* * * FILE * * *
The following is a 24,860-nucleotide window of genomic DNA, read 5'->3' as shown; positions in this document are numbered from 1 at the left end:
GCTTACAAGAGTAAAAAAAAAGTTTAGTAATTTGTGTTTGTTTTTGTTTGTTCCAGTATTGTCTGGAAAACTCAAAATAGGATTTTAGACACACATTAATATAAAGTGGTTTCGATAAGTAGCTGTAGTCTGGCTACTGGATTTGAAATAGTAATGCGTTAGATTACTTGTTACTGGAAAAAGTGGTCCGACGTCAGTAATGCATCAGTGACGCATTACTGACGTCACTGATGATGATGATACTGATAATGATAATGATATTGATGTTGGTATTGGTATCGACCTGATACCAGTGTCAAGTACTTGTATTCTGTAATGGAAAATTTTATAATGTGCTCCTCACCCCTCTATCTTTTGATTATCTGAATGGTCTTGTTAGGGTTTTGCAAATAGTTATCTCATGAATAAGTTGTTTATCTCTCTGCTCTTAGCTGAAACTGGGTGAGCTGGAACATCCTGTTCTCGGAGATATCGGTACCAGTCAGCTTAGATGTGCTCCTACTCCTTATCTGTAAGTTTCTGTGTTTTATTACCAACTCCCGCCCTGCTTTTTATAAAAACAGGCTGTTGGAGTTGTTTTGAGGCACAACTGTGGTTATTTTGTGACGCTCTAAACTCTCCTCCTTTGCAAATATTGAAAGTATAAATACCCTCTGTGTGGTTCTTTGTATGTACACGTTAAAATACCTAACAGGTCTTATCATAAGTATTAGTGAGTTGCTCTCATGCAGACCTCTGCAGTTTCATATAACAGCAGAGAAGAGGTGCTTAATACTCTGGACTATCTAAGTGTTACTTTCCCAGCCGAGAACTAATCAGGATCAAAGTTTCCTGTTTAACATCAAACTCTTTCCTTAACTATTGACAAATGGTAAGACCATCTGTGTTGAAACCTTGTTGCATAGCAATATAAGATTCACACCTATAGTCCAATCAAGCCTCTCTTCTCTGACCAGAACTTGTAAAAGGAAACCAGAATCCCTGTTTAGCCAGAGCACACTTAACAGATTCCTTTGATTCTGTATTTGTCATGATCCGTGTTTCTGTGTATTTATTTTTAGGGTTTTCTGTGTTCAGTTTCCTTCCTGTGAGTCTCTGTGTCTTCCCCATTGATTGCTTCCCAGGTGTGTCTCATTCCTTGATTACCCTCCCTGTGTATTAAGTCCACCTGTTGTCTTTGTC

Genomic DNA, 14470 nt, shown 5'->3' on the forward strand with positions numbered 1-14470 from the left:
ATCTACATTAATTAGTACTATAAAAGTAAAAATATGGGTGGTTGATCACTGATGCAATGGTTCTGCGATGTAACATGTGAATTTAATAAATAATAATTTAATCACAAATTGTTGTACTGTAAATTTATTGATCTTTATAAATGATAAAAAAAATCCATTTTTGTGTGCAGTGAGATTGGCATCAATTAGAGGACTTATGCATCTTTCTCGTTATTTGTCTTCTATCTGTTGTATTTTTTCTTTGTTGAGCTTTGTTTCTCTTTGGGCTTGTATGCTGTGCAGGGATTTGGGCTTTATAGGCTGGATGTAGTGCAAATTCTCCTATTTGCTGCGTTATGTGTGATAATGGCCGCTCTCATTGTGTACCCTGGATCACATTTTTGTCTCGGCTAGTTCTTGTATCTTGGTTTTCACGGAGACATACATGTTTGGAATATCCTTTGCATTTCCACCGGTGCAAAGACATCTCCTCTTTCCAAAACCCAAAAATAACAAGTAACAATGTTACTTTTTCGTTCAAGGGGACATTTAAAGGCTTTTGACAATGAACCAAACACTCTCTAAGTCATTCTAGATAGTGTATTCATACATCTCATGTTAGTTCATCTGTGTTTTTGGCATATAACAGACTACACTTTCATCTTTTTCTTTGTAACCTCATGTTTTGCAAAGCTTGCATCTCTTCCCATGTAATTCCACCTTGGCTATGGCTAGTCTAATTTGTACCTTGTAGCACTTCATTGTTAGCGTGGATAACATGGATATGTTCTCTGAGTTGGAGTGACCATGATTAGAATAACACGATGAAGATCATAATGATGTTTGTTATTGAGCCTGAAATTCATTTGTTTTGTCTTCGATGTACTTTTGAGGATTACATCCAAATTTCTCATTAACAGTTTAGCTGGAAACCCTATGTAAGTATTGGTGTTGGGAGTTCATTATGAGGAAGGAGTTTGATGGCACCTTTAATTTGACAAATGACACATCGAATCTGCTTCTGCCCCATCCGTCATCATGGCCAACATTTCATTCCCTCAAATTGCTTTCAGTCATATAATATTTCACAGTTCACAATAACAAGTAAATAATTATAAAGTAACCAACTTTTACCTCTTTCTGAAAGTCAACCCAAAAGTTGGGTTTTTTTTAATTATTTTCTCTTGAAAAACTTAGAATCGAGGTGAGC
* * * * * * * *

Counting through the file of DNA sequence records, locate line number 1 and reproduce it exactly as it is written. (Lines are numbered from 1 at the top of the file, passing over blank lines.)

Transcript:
The following is a 24,860-nucleotide window of genomic DNA, read 5'->3' as shown; positions in this document are numbered from 1 at the left end: